Creating SFTP users and jailing to chroot on CentOS - user authentication error

Solution 1:

It's a common pitfall:
All folders up to the chroot home must be owned and only writable by root user.
The folders cannot be group writable - even if the group is root.

Solution 2:

I found and successfully configured sftp on CentOS 6.5:

Edit sshd config:

vim /etc/ssh/sshd_config

#Subsystem      sftp    /usr/libexec/openssh/sftp-server (comment out the default with "#")


Subsystem sftp internal-sftp
Match Group sftp-only
ChrootDirectory /var/www/%u
    AllowTCPForwarding no
    X11Forwarding no
    ForceCommand internal-sftp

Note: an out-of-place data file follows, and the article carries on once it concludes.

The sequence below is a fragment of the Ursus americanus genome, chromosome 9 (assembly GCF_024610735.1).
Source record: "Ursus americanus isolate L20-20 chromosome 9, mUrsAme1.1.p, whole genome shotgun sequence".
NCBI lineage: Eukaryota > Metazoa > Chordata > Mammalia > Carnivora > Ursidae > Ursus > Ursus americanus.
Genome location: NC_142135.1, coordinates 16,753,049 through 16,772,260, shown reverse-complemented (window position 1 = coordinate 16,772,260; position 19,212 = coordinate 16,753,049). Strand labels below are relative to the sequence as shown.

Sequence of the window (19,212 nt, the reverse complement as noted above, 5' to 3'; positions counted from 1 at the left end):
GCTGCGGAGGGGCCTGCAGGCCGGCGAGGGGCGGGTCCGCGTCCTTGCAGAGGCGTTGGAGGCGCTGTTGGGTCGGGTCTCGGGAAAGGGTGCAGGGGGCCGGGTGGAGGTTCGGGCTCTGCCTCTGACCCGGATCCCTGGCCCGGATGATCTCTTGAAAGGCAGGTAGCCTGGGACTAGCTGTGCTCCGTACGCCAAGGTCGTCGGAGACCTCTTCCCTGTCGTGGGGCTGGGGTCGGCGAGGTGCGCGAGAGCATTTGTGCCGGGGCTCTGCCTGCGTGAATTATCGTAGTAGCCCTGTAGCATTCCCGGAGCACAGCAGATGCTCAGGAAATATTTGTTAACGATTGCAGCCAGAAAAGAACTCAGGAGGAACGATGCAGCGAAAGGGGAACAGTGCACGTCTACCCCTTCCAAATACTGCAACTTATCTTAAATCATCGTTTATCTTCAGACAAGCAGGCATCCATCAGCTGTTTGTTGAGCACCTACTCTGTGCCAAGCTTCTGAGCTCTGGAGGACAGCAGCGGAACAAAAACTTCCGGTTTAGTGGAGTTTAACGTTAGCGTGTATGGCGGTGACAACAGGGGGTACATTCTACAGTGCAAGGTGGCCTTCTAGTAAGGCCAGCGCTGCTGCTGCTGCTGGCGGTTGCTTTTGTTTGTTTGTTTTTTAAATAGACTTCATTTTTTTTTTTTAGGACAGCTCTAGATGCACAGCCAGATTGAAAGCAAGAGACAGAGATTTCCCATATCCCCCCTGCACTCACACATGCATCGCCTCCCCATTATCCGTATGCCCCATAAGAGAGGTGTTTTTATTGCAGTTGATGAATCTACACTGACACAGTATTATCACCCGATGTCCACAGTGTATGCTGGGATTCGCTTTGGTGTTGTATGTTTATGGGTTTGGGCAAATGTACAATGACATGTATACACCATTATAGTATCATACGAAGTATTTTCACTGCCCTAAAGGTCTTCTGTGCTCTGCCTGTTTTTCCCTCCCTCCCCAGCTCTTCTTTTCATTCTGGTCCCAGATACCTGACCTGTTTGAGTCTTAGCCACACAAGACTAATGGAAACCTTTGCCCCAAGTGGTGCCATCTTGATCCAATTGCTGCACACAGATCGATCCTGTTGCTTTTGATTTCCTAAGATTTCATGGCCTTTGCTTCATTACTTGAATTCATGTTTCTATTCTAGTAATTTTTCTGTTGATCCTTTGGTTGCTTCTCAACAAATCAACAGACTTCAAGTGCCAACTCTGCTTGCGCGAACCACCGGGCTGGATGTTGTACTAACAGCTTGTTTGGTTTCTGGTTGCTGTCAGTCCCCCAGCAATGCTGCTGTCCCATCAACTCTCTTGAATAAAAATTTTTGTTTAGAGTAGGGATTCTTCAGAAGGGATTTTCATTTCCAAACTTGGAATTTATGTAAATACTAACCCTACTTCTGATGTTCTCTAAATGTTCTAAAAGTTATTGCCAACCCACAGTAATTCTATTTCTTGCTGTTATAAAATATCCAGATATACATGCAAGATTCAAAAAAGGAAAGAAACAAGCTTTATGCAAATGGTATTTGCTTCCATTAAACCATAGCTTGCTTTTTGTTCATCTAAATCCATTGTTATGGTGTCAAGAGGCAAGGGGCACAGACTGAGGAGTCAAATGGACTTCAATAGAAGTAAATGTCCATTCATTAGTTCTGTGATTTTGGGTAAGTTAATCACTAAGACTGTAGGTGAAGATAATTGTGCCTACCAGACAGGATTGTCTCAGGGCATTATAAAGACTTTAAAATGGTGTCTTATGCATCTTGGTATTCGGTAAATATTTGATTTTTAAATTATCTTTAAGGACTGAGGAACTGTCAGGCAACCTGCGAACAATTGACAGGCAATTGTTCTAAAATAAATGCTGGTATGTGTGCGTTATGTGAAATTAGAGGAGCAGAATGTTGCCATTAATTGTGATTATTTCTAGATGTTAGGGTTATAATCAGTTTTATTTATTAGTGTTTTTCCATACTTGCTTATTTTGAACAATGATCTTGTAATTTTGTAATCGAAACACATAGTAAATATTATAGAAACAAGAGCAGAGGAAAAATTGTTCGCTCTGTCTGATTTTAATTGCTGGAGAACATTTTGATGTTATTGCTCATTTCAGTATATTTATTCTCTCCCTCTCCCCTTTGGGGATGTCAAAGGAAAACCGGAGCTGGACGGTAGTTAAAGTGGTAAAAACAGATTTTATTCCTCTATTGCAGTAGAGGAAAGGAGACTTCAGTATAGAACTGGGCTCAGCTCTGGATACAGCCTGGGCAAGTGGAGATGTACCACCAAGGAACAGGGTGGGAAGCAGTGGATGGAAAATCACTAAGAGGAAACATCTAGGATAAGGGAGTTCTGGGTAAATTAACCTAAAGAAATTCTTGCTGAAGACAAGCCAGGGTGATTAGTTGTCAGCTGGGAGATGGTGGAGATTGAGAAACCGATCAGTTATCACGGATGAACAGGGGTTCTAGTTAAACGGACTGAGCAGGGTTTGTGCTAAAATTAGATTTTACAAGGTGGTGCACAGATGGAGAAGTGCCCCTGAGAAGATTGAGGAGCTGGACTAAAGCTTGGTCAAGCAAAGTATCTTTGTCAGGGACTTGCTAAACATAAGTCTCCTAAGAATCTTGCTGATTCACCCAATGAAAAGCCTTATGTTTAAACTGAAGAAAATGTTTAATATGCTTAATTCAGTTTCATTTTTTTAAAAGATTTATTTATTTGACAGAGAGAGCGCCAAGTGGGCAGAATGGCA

Exit and save.


mkdir /etc/skel2
groupadd sftp-only
getent group |grep sftp-only  (take note the GID (Group ID).  Here, in my example it's 500)

For a new user named "testuser" (member of the sftp-only group with GID 500):

useradd --base-dir /var/www --gid 500 --skel /etc/skel2 --create-home --shell /sbin/nologin testuser

(i use empty /etc/skel2 so no .bashrc etc is copied by default by CentOS)

mkdir -p /var/www/testuser/home/testuser

chown root:sftp-only /var/www/testuser
chmod 750 /var/www/testuser

chown root:root /var/www/testuser/home
chmod 755 /var/www/testuser/home

chown testuser:sftp-only /var/www/testuser/home/testuser
chmod 770 /var/www/testuser/home/testuser

So in this example, i made it to give secure access to external consulting firms that manage websites. You could after creating all this do:

mkdir /var/www/testuser/home/testuser/
chown testuser:apache /var/www/testuser/home/testuser/
chmod xxx (permissions to the website as needed, usually 750 so apache would get read access)

One could fine tune all this as needed.

Hope this helped!

Guy Boisvert IngTegration inc.